The victims reported the incident to the police. Police were able to track the number to Nicholson. The State charged Nicholson with Class C felony stalking and three counts of Class B misdemeanor harassment for calls to wife and two other women identified during its investigation. The State also alleged that Nicholson was a habitual offender.

A jury found Nicholson guilty of the stalking and harassment charges, and he admitted to being a habitual offender. The Court of Appeals reversed and remanded Nicholson's stalking conviction. Nicholson v. State, 948 N.E.2d 820, 824 (Ind.Ct.App.2011). Judge Bradford dissented. Id. at 824 (Bradford, J., dissenting). We granted transfer.

I. Admission of Defendant's Prior Acts

Nicholson first claims that the trial court erred in admitting evidence of his prior conviction for voyeurism and its surrounding circumstances. Nicholson specifically claims that the trial court erred in allowing: (1) the prosecutor to mention Nicholson's voyeurism conviction during his opening statement; (2) the prosecutor to characterize Nicholson as a “peeping torn” during his opening statement; (3) the prosecutor to refer to the circumstances surrounding Nicholson's voyeurism conviction during his opening statement; (4) the prosecutor to introduce testimony from the detective who worked on Nicholson's voyeurism case; and (5) the prosecutor to introduce the husband's testimony about how the incidents surrounding the original voyeurism conviction affected him and his family. Although these were five different instances, they all arise from the mention of Nicholson's original voyeurism conviction and the circumstances surrounding the conviction.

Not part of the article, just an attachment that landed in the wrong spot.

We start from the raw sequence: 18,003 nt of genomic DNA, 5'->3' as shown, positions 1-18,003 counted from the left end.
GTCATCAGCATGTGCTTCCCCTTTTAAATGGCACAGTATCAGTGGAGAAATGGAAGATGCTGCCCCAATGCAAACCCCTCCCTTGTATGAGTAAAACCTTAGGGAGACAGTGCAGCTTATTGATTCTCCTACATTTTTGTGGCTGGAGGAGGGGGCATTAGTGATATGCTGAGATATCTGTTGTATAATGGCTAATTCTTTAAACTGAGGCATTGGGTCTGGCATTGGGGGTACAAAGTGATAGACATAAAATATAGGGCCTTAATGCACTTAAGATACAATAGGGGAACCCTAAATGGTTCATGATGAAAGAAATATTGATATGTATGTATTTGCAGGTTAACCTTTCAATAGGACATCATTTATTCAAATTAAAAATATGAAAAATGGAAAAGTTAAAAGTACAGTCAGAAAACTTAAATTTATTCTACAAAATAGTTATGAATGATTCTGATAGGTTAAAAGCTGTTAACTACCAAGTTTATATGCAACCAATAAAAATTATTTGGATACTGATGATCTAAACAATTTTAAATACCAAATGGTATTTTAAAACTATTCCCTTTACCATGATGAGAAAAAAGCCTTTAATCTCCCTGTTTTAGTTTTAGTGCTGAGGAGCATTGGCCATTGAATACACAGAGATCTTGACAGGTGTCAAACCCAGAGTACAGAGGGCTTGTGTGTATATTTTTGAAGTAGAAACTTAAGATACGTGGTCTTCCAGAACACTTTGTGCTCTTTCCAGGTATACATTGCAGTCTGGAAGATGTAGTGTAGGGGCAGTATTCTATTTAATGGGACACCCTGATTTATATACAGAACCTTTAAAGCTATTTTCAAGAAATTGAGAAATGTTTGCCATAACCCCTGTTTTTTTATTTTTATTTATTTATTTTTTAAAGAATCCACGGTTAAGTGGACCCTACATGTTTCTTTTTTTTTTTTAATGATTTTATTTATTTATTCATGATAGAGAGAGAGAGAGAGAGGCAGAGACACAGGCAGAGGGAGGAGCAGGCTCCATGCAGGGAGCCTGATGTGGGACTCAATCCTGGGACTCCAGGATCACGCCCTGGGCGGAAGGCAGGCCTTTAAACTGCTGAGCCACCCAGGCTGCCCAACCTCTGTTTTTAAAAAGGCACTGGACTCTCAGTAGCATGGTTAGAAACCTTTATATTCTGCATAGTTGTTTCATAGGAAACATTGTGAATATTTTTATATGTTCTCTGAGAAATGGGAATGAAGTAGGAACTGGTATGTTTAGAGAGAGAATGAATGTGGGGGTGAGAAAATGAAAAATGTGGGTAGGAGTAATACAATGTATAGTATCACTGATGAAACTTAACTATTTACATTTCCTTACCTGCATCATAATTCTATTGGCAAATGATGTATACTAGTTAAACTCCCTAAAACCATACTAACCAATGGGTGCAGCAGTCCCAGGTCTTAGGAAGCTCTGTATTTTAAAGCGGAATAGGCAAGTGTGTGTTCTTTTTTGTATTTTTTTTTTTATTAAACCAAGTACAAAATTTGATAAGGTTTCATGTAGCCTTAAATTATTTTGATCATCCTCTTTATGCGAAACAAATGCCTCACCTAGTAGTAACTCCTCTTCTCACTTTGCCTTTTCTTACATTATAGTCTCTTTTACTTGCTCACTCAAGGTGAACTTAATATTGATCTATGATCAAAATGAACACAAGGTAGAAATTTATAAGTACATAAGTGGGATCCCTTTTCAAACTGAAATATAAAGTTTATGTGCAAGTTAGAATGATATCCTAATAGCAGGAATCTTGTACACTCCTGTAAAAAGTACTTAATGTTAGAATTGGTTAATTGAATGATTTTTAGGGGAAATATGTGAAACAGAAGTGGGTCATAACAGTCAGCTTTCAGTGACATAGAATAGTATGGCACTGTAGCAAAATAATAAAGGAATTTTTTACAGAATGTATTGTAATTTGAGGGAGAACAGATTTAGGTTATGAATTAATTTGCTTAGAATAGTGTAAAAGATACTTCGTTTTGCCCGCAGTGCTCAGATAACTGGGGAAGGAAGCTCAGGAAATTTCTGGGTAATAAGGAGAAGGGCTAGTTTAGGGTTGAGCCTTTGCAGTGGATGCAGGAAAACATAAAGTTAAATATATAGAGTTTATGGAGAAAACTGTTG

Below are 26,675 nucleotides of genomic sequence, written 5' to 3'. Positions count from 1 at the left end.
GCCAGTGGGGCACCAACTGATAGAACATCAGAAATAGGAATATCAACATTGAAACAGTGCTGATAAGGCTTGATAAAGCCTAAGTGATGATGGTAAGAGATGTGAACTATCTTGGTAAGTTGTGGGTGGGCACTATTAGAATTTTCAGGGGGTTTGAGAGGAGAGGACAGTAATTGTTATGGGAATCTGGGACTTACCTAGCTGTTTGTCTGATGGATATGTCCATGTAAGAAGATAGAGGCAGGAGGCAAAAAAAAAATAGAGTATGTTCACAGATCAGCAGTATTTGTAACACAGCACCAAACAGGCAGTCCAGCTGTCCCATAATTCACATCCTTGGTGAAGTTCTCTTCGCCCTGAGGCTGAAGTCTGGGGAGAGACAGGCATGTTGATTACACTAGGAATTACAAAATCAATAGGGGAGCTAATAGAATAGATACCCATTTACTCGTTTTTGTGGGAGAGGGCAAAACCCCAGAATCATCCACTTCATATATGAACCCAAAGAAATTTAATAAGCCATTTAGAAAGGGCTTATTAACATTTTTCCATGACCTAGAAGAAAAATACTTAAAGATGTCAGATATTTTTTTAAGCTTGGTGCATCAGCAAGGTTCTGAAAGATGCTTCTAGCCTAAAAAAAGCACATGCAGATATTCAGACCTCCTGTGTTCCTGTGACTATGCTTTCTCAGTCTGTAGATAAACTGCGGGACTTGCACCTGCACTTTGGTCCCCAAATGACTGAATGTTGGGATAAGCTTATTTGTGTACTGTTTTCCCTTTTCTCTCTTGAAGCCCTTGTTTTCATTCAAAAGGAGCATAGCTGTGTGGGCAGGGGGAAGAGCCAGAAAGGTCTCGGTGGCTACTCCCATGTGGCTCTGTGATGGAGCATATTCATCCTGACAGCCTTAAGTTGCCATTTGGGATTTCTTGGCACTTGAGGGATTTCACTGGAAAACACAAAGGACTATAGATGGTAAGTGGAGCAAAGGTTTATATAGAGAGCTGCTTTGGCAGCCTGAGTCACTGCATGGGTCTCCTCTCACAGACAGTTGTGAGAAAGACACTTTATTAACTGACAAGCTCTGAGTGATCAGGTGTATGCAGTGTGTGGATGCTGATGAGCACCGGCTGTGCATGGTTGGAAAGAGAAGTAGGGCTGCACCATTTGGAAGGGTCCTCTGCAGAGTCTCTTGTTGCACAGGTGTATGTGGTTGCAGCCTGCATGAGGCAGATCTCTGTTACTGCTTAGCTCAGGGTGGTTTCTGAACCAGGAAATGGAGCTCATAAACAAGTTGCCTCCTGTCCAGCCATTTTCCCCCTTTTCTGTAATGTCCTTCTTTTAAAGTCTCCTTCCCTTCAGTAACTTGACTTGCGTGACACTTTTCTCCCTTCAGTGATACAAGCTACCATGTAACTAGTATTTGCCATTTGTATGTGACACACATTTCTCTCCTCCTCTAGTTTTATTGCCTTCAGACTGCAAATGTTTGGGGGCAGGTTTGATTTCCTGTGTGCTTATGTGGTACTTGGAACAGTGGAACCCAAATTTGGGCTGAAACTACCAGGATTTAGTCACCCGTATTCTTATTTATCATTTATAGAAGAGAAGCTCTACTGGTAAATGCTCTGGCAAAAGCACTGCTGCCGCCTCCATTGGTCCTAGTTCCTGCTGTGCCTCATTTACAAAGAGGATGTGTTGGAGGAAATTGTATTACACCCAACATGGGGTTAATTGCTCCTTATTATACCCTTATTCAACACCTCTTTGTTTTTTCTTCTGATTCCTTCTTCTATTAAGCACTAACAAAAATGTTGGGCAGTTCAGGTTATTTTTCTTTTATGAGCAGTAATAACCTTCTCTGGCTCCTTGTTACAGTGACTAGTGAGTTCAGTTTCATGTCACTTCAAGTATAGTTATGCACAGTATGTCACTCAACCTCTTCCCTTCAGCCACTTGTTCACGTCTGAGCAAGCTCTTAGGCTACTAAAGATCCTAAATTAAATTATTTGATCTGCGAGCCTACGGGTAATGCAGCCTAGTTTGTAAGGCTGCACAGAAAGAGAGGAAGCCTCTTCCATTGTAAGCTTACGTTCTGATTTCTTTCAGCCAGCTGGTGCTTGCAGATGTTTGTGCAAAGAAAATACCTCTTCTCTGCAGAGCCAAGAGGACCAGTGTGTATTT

Wide discretion is afforded the trial court in ruling on the admissibility and relevancy of evidence. Smith v. State, 730 N.E.2d 705, 708 (Ind.2000). We review evidentiary decisions for abuse of discretion and reverse only when the decision is clearly against the logic and effect of the facts and circumstances. Id. “A claim of error in the exclusion or admission of evidence will not prevail on appeal unless the error affects the substantial rights of the moving party.” McCarthy v. State, 749 N.E.2d 528, 536 (Ind.2001).

Our evidentiary rule governing this issue provides,

Evidence of other crimes, wrongs, or acts is not admissible to prove the character of a person in order to show action in conformity therewith. It may, however, be admissible for other purposes, such as proof of motive, intent, preparation, plan, knowledge, identity, or absence of mistake or accident, provided that upon request by the accused, the prosecution in a criminal case shall provide reasonable notice in advance of trial, or during trial if the court excuses pre-trial notice on good cause shown, of the general nature of any such evidence it intends to introduce at trial.

Ind. Evidence Rule 404(b).